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Re: rdf:value and RDF Schema (was: typed containers in RDF Schema)

From: Garret Wilson <garret@globalmentor.com>
Date: Tue, 11 Jun 2002 10:42:07 -0700
Message-ID: <026a01c2116f$4eb5e220$7245a640@odysseus2001>
To: <fmanola@mitre.org>
Cc: <www-rdf-comments@w3.org>, "Brian McBride" <bwm@hplb.hpl.hp.com>


First, thank you and the others so much for your responses.

Actually, I am getting more worried about RDF and especially about RDF

As I mentioned to Patrick Hayes offline, <quote dc:creator="##self">I assume
that, given an RDF Schema,

1) A visual RDF instance editor would be able to constrain the allowed
object values to match those allowed in an RDF Schema, and,

2) A processor (e.g. software or a human) would be able to take any given
RDF instance and determine if it meets the constraints (er, assertions)
present in the RDF Schema.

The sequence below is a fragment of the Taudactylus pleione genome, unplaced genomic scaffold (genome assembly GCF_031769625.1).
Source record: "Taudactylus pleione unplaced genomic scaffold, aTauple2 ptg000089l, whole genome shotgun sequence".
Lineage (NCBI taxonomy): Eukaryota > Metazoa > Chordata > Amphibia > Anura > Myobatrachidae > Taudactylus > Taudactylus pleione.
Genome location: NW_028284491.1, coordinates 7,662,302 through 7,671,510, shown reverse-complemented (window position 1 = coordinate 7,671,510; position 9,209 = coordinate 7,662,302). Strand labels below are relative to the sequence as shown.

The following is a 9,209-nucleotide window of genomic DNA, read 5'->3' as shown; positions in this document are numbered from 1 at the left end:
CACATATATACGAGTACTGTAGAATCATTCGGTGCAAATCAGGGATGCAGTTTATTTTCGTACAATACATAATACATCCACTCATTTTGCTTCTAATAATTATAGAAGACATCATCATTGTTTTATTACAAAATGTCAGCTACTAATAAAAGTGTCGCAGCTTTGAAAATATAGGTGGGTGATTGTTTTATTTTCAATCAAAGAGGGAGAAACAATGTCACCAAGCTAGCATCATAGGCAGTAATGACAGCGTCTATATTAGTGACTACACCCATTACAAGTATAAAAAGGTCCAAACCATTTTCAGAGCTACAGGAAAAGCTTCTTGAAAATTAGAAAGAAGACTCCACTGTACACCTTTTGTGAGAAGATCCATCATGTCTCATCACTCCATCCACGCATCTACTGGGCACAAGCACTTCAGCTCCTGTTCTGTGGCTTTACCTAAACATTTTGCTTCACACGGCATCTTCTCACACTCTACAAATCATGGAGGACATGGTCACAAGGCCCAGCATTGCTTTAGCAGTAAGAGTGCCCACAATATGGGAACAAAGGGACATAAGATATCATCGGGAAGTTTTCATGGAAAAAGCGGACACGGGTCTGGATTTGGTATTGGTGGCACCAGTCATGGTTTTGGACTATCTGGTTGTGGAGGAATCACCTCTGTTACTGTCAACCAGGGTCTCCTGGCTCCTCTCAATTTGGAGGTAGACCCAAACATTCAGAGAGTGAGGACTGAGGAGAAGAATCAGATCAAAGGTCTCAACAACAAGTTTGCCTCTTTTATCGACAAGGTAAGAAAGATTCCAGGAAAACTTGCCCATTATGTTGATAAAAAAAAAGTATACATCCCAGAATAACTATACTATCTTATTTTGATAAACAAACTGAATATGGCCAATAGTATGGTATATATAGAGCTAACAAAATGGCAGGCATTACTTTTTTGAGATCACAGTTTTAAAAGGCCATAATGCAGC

If those two things can't be done, what's the purpose of RDF Schema?</quote>

I'm getting the idea that these two things *can't* be done for any use case
except the most uninteresting ones.

More responses:

----- Original Message -----
From: "Frank Manola" <fmanola@mitre.org>
To: "Garret Wilson" <garret@globalmentor.com>
Cc: <www-rdf-comments@w3.org>; "Brian McBride" <bwm@hplb.hpl.hp.com>
Sent: Tuesday, June 11, 2002 10:03 AM
Subject: Re: rdf:value and RDF Schema (was: typed containers in RDF Schema)

> The problem is that in your "Jane Doe" example the b-node is supposed to
> be something of type Person (since it's at the end of the dc:creator
> property), and the rdf:value property of that "something" is supposed to
> be the actual Person you're talking about (as if you'd said, in some
> logic notation, (exists x) creator(book1,x) and
> x=urn:x-people:jane-doe).  In this case, you'd want the semantics of
> rdf:value to be something like "is the same resource as", but it really
> isn't defined that way...

Right. I want the object of dc:creator to be of rdf:type Person. From what
you say, a b-node will *not* be of rdf:type Person, even though it has an
rdf:value object that is of rdf:type Person. This makes RDF Schema useless